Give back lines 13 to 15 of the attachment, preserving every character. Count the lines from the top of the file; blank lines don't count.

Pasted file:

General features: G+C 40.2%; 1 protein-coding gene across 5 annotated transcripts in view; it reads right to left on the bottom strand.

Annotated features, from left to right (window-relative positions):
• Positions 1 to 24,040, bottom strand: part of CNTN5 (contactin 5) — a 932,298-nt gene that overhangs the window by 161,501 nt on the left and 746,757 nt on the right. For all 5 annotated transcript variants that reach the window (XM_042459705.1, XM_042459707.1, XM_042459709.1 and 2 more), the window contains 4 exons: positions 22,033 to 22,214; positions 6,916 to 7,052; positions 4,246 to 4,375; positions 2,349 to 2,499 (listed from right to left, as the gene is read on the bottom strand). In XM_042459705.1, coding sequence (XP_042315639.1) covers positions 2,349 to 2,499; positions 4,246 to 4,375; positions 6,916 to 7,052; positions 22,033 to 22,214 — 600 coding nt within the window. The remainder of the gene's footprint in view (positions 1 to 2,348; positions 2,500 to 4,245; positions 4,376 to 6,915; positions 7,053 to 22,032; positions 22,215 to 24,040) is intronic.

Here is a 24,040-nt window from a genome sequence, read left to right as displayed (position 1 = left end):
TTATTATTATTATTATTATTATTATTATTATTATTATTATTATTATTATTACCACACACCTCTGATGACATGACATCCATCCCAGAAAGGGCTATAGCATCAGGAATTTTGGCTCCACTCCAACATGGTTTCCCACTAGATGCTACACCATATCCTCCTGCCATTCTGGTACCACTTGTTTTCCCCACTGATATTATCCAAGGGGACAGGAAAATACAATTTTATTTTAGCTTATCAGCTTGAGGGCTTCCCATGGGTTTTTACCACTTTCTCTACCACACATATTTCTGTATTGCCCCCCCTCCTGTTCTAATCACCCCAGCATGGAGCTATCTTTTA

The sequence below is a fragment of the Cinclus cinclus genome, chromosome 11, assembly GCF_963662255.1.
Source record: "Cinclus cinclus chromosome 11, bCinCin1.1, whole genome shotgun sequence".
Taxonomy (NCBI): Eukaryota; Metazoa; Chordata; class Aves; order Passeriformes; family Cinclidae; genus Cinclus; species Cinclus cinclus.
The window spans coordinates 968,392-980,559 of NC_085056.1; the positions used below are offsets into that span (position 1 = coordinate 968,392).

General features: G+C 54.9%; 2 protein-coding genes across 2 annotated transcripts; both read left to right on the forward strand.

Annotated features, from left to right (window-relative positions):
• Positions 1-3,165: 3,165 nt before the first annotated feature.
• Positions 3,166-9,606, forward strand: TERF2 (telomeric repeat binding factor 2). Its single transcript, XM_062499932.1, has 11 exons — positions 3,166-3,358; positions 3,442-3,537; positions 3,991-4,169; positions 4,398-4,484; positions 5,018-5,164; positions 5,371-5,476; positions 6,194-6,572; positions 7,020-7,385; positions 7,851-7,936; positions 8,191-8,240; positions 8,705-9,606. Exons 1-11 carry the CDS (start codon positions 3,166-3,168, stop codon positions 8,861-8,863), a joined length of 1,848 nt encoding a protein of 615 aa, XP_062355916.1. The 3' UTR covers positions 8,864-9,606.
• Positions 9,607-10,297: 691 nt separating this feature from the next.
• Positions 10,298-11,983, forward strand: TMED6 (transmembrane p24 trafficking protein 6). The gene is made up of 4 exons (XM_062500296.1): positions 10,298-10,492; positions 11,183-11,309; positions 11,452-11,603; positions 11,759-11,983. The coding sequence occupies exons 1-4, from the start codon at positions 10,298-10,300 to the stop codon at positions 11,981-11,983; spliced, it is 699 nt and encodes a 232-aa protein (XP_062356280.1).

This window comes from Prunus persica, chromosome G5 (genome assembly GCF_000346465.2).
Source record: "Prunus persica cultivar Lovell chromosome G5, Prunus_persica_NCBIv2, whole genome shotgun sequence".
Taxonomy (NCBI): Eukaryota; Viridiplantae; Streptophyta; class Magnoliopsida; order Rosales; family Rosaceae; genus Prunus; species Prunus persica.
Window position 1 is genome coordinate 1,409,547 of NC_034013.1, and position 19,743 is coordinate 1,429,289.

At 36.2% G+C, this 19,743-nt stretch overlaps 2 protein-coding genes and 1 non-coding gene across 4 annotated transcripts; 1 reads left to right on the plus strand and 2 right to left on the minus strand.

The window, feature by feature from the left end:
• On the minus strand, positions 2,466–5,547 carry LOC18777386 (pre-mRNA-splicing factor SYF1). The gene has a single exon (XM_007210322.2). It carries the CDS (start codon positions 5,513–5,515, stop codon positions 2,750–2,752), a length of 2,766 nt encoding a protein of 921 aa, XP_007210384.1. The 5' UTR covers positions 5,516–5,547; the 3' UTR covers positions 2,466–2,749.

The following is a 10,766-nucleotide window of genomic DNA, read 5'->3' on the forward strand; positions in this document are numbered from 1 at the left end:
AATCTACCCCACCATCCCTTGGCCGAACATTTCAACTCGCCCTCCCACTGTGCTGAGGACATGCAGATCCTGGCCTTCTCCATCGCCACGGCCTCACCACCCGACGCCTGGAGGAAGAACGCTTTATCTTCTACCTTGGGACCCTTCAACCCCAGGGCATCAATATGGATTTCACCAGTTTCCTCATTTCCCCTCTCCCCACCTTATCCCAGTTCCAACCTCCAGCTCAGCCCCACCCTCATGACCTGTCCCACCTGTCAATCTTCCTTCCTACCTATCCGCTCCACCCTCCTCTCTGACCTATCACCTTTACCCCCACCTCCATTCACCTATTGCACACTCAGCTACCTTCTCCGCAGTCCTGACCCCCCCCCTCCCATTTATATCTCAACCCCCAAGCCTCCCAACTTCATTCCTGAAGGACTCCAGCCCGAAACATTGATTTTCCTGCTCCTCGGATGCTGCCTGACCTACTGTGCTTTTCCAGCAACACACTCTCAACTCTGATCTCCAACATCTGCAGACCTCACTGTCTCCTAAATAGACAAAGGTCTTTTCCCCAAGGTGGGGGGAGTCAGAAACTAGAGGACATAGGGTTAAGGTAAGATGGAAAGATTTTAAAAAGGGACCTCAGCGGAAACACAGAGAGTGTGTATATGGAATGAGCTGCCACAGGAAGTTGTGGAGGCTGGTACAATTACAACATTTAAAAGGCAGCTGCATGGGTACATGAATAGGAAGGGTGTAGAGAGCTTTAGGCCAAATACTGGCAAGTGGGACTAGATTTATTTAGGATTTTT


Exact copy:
• Positions 3,166-9,606, forward strand: TERF2 (telomeric repeat binding factor 2). Its single transcript, XM_062499932.1, has 11 exons — positions 3,166-3,358; positions 3,442-3,537; positions 3,991-4,169; positions 4,398-4,484; positions 5,018-5,164; positions 5,371-5,476; positions 6,194-6,572; positions 7,020-7,385; positions 7,851-7,936; positions 8,191-8,240; positions 8,705-9,606. Exons 1-11 carry the CDS (start codon positions 3,166-3,168, stop codon positions 8,861-8,863), a joined length of 1,848 nt encoding a protein of 615 aa, XP_062355916.1. The 3' UTR covers positions 8,864-9,606.
• Positions 9,607-10,297: 691 nt separating this feature from the next.
• Positions 10,298-11,983, forward strand: TMED6 (transmembrane p24 trafficking protein 6). The gene is made up of 4 exons (XM_062500296.1): positions 10,298-10,492; positions 11,183-11,309; positions 11,452-11,603; positions 11,759-11,983. The coding sequence occupies exons 1-4, from the start codon at positions 10,298-10,300 to the stop codon at positions 11,981-11,983; spliced, it is 699 nt and encodes a 232-aa protein (XP_062356280.1).